As 2012 yawns its way out, and the year some believed they would never see dawns, it strikes me that this was the year our politicians outdid themselves. Not only have the most important of them said the most stupid things, but they have usually been politically, factually, and grammatically incorrect.
I remember that towards the end of 2011, Anna Hazare killed some of the momentum his anarchy-inducing movement had gained by dissing folks who drink alcohol. Now, when you're going on a fasting spree in Delhi, chances are that a bunch of your supporters will be bleeding-heart liberals, whose activism is largely advocated in watering holes. He sort of saved Montek Singh Ahluwalia, whose earlier estimate that making Rs 32 a day would put one above the poverty line had hogged headlines.
This year, the Deputy Chairman of the Planning Commission was outdone by the long-reigning Chief Minister of Delhi, Sheila Dixit, who said a poor family of five could live quite well, on a diet of "dal, roti, gehoon, chawal" at Rs 600 a month. Never mind that they can't cook any of that with the hike in price of LPG. Surely poor families can eat raw cereal, eh?
All the attention was taken from chow mein when former Haryana Chief Minister suggested women should be married off early to prevent rape, as they were in the Mughal era. And that also took the heat off Sriprakash Jaiswal, who had made what he considered a witty remark – "Like old wives, old victories give no cause for celebration."
However, nothing that has been said this year quite tops the flurry of faux pas that rolled off our elected leaders' tongues after the bus-rape case in Delhi.
Embarrassing President Pranab Mukherjee is his son Abhijit, with his crack about "painted-dented shundoris" who were, according to him, overage, protesting against the rape case, and "showing off their children". I'm not even sure which of my sensibilities is most shaken, but I think it bewilders the linguist in me the most. ‘Painted', I can figure out. But what on earth is ‘dented'?! I've heard the term used mainly with reference to cars – depending on where it's being said ‘denting' is either damaging a car, or repairing the damage. But how does one deem a woman ‘dented', unless he'd mixed it up with ‘banged' or ‘knocked up'?
As for Home Minister Sushil Kumar Shinde, he's put his foot in his mouth so often over the last week that I wouldn't be surprised if he had toes sticking out of his ears. Defending his right to refrain from going to India Gate to reason with the protesters, he snapped, "It is very easy to ask the Home Minister to go to India Gate and talk. Tomorrow if any other party's demonstration goes on, why should not the Home Minister go there? Tomorrow Maoists will come here to demonstrate with weapons." This doesn't appear to have struck him when he appealed to the protesters to give themselves a break during Russian President Vladimir Putin's visit to India. Step back, Rehman Malik. You have competition this side of the border.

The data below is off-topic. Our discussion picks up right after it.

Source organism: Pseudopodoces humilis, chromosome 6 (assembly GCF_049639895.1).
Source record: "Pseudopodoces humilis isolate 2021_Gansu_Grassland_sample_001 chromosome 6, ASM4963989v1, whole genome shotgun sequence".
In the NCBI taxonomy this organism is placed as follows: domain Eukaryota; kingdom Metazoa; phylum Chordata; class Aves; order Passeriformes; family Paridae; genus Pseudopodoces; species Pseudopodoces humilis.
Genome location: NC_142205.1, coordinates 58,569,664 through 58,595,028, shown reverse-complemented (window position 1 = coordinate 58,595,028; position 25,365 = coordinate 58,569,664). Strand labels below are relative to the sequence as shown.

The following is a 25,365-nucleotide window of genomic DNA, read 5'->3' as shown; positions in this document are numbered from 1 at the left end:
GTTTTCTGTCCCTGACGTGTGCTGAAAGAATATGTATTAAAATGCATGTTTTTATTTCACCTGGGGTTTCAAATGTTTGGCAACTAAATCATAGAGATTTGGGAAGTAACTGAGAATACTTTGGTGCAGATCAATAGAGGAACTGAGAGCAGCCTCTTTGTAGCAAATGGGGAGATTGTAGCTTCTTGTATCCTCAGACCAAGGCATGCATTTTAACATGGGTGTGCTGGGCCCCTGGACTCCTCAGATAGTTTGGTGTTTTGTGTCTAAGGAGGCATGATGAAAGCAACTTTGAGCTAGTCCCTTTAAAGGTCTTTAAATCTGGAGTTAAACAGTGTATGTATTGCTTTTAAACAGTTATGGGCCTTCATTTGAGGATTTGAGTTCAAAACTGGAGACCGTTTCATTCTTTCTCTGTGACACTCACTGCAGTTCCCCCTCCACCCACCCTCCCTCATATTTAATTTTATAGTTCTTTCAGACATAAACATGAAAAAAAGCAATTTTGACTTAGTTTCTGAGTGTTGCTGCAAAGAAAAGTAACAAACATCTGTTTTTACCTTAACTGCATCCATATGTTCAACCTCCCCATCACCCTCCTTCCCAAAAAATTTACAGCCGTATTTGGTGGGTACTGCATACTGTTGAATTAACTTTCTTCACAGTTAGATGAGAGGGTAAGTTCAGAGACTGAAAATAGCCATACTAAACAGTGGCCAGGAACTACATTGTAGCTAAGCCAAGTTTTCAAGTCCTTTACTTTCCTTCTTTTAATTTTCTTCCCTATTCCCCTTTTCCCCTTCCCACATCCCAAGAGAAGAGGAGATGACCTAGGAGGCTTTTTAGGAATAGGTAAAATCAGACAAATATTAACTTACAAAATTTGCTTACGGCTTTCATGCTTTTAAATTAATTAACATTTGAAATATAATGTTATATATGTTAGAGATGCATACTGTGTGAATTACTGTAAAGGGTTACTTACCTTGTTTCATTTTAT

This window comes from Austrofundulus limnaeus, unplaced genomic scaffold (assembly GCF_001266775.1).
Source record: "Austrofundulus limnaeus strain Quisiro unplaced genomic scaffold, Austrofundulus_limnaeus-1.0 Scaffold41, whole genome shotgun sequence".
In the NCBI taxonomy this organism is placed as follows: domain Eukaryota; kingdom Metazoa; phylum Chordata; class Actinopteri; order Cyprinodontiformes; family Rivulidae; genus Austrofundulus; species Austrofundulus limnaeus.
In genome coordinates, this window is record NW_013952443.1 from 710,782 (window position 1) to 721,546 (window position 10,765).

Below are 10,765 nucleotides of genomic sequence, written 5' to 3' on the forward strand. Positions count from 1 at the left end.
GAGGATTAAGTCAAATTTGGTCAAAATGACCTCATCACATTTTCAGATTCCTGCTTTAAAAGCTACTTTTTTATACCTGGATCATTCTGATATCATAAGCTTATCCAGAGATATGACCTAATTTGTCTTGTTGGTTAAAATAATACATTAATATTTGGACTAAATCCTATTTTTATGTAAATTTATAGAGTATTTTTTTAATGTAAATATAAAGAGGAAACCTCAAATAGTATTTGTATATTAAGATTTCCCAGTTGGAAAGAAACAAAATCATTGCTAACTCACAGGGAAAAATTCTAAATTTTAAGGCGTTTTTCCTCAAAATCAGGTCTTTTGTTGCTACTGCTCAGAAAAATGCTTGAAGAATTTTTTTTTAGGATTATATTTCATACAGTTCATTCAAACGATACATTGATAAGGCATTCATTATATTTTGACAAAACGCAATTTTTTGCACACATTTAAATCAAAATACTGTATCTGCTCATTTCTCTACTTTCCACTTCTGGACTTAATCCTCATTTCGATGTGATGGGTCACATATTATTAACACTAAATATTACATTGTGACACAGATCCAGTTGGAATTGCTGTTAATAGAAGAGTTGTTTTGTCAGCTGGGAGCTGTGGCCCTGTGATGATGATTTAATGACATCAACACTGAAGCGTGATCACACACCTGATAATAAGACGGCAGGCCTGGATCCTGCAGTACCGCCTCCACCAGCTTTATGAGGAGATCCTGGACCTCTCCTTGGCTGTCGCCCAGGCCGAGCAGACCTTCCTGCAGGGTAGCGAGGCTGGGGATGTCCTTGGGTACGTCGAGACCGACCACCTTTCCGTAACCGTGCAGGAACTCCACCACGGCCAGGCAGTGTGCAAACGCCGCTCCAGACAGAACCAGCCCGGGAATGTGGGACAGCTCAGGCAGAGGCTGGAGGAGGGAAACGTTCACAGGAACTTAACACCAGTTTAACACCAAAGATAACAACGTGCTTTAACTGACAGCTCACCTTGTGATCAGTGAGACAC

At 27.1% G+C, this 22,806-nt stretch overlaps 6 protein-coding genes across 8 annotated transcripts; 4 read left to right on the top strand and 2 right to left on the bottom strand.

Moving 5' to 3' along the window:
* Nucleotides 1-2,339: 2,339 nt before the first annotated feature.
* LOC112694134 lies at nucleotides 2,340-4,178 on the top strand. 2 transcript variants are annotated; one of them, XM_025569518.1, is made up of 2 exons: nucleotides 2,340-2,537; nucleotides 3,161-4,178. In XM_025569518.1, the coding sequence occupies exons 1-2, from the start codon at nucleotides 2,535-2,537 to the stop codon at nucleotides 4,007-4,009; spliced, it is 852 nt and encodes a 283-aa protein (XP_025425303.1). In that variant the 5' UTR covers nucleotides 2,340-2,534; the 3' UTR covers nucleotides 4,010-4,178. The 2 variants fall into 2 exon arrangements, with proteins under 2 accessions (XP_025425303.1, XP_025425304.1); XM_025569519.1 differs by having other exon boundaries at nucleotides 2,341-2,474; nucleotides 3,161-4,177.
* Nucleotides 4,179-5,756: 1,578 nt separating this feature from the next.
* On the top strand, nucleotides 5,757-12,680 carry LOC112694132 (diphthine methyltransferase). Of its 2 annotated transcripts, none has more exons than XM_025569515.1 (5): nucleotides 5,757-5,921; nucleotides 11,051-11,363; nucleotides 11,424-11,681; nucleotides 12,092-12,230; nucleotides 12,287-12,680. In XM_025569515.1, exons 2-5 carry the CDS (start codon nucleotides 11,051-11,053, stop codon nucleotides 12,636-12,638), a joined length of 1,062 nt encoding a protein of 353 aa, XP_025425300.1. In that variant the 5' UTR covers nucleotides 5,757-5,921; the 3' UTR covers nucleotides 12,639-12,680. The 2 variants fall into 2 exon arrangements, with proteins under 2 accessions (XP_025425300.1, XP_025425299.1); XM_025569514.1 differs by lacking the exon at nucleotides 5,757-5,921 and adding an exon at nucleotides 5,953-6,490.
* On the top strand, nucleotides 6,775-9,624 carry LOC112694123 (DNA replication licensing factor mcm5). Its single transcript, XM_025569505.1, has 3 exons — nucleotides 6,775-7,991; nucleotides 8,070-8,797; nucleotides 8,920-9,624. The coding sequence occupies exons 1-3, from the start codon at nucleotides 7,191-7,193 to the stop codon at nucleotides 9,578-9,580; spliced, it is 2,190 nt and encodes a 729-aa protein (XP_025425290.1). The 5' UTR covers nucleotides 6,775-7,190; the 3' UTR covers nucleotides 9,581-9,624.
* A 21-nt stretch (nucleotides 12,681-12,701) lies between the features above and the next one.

While Rahul Gandhi, touted as the Congress' Prime Ministerial candidate for 2014, has managed not to say anything stupid with regard to the rape yet, the usually reticent – and circumspect – Prime Minister, Manmohan Singh went and offended everyone who comes to Delhi in search of a better life, with his remark on "footloose migrants".
In the same breath that he asked police not to lose sight of the human rights our citizens are entitled to, Singh told Indian Police Service probationers, "We have a large number of footloose young men who come to urban areas from rural areas in search of jobs, in search of livelihood strategies, and if they do not get well absorbed in the process of development in rural areas, they can become a menace in society."
While we've been raising our eyebrows, rubbing our eyes, and shaking our heads, perhaps what bewilders us most is that we were somehow involved in bringing these people to power, and putting them on the podiums from which they spout their nonsense. From the looks of it, things won't change in a hurry, but one wishes they would learn to shut up so we might fool ourselves just a little bit longer.
Read more from this author:
The Delhi bus-rape: Why the reactions scare me
Why do we pay for a House on strike?
How closely is Big Brother watching us?
Why Kasab won't make a good martyr
Why does no one care about the right to choose?
Book Review: The Teenager and the Art of Delusion
The author is a writer based in Chennai.
She blogs at http://disbursedmeditations.blogspot.com